Photography functions primarily as an enabler in these imagers. It is because of the power of a photograph as a document that Ajith is able to use his sculptures to communicate with a viewership that is widespread, and able to expand further the arsenal of materials available to a sculptor; and as such, photography here plays a role that is different from the one it plays when a “traditional” (referring to the tradition of creating long-lasting objects) sculpture is photographed – such sculptures are conceived as three-dimensional objects, and one dimension has to be sacrificed for a photographic document to be created. Ajith often creates his sculptures with a photographic end-product in mind, and is thus able to turn the loss of the dimension of depth into an advantage. Further, he is able to extract hardness and rigidity from materials that are flexible or flowing, and use them as part of his sculptures.
The process of mechanical reproduction of images as prints took a leap with the invention of photography, and later, again with the onset of digitalization. Images can now be converted to lightweight files and shared on the internet, although with a loss of quality and texture. The nature of image-sharing today has changed so much that it has overturned our viewing habits, and it is into this relentless flood that Ajith sprinkles his photographs with no explaining texts. In among the thousands of images one comes across in social media, most fitting into a few categories like selfies, touristic images, and food photographs, these photographs stand out as ones that reject the conformity that so ironically characterizes the internet users.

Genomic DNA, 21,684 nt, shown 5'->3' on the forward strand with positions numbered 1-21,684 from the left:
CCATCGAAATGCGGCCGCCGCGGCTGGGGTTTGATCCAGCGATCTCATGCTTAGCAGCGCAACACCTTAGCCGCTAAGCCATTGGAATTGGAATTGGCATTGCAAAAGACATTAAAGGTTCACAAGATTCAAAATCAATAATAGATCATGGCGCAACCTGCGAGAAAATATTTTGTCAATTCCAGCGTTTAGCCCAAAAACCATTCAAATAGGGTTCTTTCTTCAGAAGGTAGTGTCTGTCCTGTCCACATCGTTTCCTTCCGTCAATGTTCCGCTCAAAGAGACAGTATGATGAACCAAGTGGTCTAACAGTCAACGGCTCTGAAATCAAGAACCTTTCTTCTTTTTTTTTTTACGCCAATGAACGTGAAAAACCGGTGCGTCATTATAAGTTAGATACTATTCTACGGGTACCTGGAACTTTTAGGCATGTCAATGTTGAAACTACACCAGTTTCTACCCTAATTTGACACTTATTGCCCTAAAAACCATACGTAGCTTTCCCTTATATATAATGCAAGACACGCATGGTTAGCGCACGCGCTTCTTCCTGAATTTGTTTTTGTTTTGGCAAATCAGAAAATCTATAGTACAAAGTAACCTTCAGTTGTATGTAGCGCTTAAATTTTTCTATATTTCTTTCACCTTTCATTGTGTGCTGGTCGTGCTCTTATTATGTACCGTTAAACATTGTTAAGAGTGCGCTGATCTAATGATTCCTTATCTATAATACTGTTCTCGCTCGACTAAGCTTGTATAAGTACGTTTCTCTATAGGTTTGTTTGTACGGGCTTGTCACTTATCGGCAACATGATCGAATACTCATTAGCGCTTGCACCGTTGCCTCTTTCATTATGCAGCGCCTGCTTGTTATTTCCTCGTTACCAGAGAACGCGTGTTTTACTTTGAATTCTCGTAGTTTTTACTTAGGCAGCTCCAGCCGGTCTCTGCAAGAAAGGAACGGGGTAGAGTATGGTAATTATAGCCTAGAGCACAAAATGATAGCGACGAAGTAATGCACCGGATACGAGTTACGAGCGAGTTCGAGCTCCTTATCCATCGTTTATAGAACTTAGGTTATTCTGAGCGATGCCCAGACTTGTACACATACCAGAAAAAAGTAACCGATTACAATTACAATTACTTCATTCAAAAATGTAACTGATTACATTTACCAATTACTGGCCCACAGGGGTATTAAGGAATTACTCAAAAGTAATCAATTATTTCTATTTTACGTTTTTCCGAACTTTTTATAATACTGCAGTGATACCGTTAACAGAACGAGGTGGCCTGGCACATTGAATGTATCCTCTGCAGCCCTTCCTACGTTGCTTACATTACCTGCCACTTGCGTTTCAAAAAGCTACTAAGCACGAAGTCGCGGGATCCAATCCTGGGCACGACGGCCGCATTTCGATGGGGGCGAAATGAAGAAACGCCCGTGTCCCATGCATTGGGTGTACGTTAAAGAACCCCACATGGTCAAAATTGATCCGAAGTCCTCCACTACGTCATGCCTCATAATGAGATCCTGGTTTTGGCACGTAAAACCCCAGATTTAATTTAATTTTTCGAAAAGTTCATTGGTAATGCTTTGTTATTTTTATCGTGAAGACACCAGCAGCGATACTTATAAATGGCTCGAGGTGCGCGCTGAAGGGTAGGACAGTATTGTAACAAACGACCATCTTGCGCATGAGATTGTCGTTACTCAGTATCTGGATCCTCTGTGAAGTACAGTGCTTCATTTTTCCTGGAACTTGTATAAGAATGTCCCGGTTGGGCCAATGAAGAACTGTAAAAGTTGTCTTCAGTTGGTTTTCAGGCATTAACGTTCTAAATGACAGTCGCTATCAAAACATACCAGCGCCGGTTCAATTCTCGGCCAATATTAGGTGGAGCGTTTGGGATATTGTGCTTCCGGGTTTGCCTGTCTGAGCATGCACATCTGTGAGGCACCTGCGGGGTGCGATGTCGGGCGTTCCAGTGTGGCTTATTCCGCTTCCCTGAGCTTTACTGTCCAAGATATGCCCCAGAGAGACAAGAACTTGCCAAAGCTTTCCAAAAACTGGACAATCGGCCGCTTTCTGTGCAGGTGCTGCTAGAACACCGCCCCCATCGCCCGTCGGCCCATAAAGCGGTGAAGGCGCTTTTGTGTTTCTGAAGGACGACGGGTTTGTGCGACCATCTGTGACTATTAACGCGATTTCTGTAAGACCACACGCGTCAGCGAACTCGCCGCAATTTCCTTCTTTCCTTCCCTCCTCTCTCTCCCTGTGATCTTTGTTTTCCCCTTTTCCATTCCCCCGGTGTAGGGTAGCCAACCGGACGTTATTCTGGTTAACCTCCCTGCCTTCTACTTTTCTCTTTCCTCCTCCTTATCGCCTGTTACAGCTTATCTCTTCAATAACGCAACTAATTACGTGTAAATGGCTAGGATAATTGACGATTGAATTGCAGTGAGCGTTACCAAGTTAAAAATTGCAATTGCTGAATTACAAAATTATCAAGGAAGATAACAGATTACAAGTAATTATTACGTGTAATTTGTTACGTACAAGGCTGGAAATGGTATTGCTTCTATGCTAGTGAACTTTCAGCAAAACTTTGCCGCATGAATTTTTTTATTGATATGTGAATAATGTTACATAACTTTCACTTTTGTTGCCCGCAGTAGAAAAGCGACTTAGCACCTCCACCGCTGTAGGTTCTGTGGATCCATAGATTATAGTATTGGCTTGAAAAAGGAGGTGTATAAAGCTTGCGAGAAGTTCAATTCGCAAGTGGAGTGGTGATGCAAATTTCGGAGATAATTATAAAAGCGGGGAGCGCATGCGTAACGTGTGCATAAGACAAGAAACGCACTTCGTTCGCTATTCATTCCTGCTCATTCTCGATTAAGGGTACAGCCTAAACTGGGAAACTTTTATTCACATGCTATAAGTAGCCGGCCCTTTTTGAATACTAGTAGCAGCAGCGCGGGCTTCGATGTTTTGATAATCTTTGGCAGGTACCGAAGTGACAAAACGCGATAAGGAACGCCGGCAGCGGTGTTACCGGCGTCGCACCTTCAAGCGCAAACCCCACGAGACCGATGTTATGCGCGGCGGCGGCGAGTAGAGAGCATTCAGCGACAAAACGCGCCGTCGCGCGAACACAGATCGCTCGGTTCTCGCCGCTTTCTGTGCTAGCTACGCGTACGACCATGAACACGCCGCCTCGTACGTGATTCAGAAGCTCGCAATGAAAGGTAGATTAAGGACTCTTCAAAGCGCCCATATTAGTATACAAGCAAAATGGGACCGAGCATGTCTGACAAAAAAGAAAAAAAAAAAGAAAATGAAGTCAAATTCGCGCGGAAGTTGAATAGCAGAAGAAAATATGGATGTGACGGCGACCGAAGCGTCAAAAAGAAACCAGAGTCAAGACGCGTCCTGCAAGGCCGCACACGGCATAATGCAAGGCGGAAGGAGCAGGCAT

Apart from utilizing the particular qualities of photography, Ajith uses the medium in a quite self-referential manner. The absurdity of his images, the unnatural juxtapositions, and the placeless-ness of his objects in the “normal” world, clash with the popular understanding of photography as a technique that objectively captures the real. This supposed objectivity of photography is often used as a cover to present fetishized objects tantalizingly close to the viewer, but here, we see a direct reversal of this – Ajith’s photographs of his fantastic objects make the viewer question the objectivity of the photographic image itself.